Dave Karofsky kills himself on a warm afternoon in July, right on the porch in the backyard, in front of family and friends who neither acted like family, or acted like friends. It's an easy thing. He wasn't really planning on it — because no one plans on these things, not exactly — but he does it. And that's that. He blows his fucking brains out because no one cares to listen as he's thrown back and forth between mom and dad, making soft patters and thuds against the walls.

Like a fucking ping pong ball.

Dave envies Hummel.

How easy it must be, he thinks, to have what he has. It's not perfect. He's got friends who give a shit and he walks down the hall like no one can break him, not anyone, and it becomes Dave's goal to break him.

Dave isn't gay. Fuck, he refuses to be gay.

"The fags want marriage," dad says that morning. "Disgusting."

Dave nods and repeats the words again and again and again until he believes it. Disgusting. Disgusting.

Dave doesn't know how he got into debate class; he probably took it 'cause it seemed like it doesn't take much effort, like he could easily pass with a B or something if he just sat there and pretended to care.

"Gay marriage" is written on the board in red letters.

Hummel raises his hand. "If I may?"


A sour taste fills Dave's mouth until all he can taste is lemons. When life gives you lemons, you're supposed to make lemonade.

"Fag." Dave mouths it in Hummel's direction until the other boy lowers his hand, mumbles something like a "nevermind," and averts his eyes.

Dave can feel himself starting to break Hummel, and something in him breaks, too.

"Come on, Karofsky." Azimo's voice breaks into Dave's reverie, and he blinks up, noticing the rest of the team staring at him. "Quit being such a fag."

A breath of air is kicked from his lungs. "What'd you call me?"

There's no answer, just an uncomfortable shrug, maybe a cough or two. Dave thinks he's gonna hurl.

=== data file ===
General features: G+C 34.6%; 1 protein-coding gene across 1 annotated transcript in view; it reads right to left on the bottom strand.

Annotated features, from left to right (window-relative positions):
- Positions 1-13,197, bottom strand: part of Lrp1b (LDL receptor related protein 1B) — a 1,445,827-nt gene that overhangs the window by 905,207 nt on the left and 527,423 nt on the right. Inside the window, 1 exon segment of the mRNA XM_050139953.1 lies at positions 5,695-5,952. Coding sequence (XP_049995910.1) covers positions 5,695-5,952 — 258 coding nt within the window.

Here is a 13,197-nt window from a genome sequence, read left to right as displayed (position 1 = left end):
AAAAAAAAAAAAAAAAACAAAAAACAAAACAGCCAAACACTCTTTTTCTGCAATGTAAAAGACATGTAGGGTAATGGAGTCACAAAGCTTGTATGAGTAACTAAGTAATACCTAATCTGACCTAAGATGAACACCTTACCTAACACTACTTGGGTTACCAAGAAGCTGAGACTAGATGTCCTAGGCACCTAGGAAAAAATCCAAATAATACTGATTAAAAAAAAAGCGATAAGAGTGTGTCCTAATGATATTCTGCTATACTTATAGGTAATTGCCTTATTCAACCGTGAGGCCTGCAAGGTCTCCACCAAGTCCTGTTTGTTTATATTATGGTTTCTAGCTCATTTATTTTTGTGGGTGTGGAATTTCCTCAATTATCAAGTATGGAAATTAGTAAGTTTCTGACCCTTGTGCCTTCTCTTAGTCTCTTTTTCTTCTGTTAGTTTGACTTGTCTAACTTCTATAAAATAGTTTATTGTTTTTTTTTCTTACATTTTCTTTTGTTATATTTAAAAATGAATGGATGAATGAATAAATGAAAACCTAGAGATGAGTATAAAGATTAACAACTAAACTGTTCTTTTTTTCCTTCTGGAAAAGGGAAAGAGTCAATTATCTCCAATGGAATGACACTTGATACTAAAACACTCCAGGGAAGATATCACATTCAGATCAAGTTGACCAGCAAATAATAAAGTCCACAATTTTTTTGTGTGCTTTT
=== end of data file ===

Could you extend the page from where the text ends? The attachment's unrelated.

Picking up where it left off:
"Nevermind." Nevermind, nevermind. Fag, fag, fag. "I'm heading home. See you."

The next morning, Dave doesn't eat breakfast, and dad doesn't even notice.

On weekends Dave is sent to his mom's.

She clucks her tongue at him, pats his head and watches him eat, and she airily says, "You look just like your father."

Don't say that. Dave winces underneath his skin.


She turns. "Hmm?"

The words stick on his tongue, to the roof of his mouth. Mom, I'm gay, mom, I think I'm gay, mom, what if I'm gay?

He coughs. "Nothing." Fag, fag, fag. Nevermind. "Nevermind."

Days pass by slowly. Hummel looks a bit more broken, a bit more worn down. Dave should feel like he's won, but he only feels like he's lost something, and he's broken too, somewhere, deep down.

Back and forth, back and forth. Like a ping pong ball.

"Dad?" WhatifI'mgaywhatifI'mgay.

He doesn't even listen.

"Mom?" Ithink,IthinkImightbe,mightbe—

She's washing dishes at the sink when she turns to him and at last, at last, "Dave, are you gay?"

And finally he breaks.

Hummel pushes him too far.

There's a moment where Dave realizes this is the end of everything he's been hiding from and holding onto.

At night he hides underneath the covers. He doesn't even sleep, he just lays there and breathes.

Hummel comes back and he's walking down the hall like he owns the place again. Dave watches him from afar, a little piece of lint on Kurt's sweater. He doesn't even matter.

No one listens. Yet still, yet still. He doesn't know if he wants them to.


There's a moment where the other boy flinches, like he's afraid of Dave. Bitterly, he realizes he's gotten what he wanted all along.

It's just like that; he begs for forgiveness and acceptance from someone he's always wanted to be, admired like a stupid fool who only knows how to break things.

"You're asking me to forgive you."

A harsh breath, maybe a crack or two on the inside. "Yes… Kurt."

"I can't… do that." There's a moment where he hesitates, as if, maybe, maybe —

But Dave gets it, like a petulant child who's just been told a very firm no. And he doesn't cry, but he doesn't smile either, and he nods like a little bobblehead on the dashboard of a car.

Of course, of course.

It's selfish, probably. He's so fucking selfish he can't even understand it —

He wants everyone to remember him. He wants everyone to feel like shit because they didn't listen to him. They didn't even care.

So the day he kills himself, his mother screams and his father stares, like he always has, right through him.

He's selfish. Always has been, never really took it into account until the day he puts a gun to his head and let's go.

Dad, what if I'm gay?

Dad, are you even listening to me?